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    Sheriff's Office Caught Arresting Gay Men For "Crimes Against Nature" Forced To Backtrack

    The East Baton Rouge Sheriff’s Office will no longer enforce the state's unconstitutional sodomy law after a local newspaper brought the undercover targeting of gay men to light.

    A Louisiana sheriff's department caught arresting gay men for "crimes against nature," something made unconstitutional in 2003 by a Supreme Court decision, has been forced to backtrack following revelations of at least a dozen arrests of gay men since 2011.

    The East Baton Rouge Sheriff's Office was revealed to be using undercover officers to solicit gay men in parks for sex and then arresting them, according to a story published in the Baton Rouge, La., newspaper The Advocate Sunday. None of the arrests were ever prosecuted, however, the district attorney said, because none of the men had actually committed a crime.

    The sheriff's office responded Sunday night, defending the intent of their actions as "honorable," but admitting their practices must be evaluated and changed. Local sources confirmed the office would release a statement Monday stating they would no longer enforce the policy and they would work with the Louisiana legislature to have the law removed from the books.

    "The Sheriff's Office has not, nor will it ever, set out with the intent to target or embarrass any part of our law-abiding community," the sheriff's office said in a statement. "When we receive calls from the public about lewd activity near our children, we have to respond ... We admit, however, the approach needs to change. We are not making excuses, simply stating we will learn from this, make changes and move forward."

    Metro Councilman John Delgado wrote to the sheriff's office, criticizing them for hiding behind ignorance that Louisiana's sodomy laws, which although never repealed by the state, were made unconstitutional with the Supreme Court's ruling on sodomy laws a decade ago.

    "You cannot simply hide behind not knowing that the law had been changed by the U.S. Supreme Court decision in 2003," Delgado wrote.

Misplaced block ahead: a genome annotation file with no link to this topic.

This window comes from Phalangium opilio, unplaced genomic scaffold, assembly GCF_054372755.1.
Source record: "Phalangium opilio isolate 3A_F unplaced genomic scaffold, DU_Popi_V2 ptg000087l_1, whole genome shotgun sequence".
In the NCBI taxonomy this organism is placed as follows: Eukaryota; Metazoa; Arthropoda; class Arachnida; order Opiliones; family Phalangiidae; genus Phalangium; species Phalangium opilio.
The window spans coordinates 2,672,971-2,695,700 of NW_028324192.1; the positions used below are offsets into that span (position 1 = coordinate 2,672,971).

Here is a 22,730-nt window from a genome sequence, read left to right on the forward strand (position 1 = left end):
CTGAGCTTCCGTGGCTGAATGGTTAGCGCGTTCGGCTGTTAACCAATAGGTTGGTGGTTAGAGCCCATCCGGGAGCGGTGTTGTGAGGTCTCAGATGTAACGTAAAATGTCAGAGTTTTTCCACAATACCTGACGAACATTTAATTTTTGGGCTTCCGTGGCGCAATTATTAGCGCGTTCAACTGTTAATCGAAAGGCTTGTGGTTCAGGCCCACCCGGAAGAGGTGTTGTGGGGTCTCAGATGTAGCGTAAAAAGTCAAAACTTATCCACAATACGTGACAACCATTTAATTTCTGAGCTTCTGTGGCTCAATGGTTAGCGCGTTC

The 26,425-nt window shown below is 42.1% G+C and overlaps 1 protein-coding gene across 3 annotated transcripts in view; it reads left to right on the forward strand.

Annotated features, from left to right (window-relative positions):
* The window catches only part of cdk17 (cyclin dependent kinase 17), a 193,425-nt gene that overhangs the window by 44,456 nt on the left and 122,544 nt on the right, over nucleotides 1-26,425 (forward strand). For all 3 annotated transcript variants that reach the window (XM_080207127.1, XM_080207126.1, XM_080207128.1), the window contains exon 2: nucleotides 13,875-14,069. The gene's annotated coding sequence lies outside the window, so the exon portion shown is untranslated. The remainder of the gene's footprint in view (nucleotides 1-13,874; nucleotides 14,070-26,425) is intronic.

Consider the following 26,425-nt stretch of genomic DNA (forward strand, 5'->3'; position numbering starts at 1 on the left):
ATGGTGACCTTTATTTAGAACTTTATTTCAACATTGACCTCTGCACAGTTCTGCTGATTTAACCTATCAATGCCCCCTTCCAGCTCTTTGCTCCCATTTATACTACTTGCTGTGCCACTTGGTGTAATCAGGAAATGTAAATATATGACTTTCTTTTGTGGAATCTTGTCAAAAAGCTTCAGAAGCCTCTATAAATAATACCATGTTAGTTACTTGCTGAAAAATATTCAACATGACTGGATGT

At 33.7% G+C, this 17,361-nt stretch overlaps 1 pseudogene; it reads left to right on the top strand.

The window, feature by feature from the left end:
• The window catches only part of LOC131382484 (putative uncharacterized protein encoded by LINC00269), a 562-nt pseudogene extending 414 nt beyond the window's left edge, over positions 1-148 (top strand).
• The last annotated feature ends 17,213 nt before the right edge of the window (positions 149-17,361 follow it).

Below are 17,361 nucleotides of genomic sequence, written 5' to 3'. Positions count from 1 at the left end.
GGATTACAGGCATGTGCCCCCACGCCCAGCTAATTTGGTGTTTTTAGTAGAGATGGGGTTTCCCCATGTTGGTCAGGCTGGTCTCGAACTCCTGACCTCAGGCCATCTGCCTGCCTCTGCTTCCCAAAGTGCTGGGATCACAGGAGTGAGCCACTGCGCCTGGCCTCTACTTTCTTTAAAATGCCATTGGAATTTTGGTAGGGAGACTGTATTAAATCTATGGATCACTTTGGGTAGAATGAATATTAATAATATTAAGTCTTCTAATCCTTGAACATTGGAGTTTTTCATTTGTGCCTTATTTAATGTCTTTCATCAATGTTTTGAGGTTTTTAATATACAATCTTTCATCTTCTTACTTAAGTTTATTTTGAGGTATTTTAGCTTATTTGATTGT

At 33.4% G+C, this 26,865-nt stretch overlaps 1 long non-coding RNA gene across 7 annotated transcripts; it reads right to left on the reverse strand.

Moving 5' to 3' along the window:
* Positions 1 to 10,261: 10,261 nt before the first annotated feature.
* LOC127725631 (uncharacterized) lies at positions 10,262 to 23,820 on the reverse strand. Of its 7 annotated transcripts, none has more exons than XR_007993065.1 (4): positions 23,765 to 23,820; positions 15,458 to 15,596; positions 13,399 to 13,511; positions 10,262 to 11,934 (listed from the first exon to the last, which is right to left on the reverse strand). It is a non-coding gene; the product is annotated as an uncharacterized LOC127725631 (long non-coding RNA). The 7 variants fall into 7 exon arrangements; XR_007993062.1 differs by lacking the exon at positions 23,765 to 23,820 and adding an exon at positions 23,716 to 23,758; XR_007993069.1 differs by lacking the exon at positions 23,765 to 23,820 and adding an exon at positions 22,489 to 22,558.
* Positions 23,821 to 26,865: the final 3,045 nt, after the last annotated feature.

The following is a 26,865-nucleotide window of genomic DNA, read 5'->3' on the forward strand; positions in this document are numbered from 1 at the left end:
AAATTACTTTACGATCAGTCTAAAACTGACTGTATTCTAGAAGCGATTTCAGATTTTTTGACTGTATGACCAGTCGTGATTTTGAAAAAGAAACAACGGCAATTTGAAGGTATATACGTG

Capital City Alliance, a Baton Rouge LGBT organization, pointed to the city's murder rate and questioned why the city's law enforcement would instead use its manpower and resources to pursue unconstitutional arrests.

    "While Baton Rouge has among the top ten highest murder rates of any city in the United States, and one of the highest overall violent crime rates, the EBR Sheriff's Special Community AntiCrime Team has posted teams of deputies in public parks to arrest men under this unconstitutional law for merely discussing or agreeing to have consensual sex in private with an undercover deputy," the group said in a statement.

    The Sheriff's office apologizes that the way these investigations were handled made it appear that we were targeting the gay community. That was not our intent. The Sheriff's Office also apologizes to anyone that was unintentionally harmed or offended by the actions of our investigations. While sections of La. R.S. 14:89, Crimes Against Nature, have not been removed from the Louisiana law code, they have been deemed unenforceable and unconstitutional. The Sheriff's Office will not use these unconstitutional sections of the law in future cases. We are committed to working with all branches of our government, as well as the LGBT community, to find acceptable ways to keep our community safe.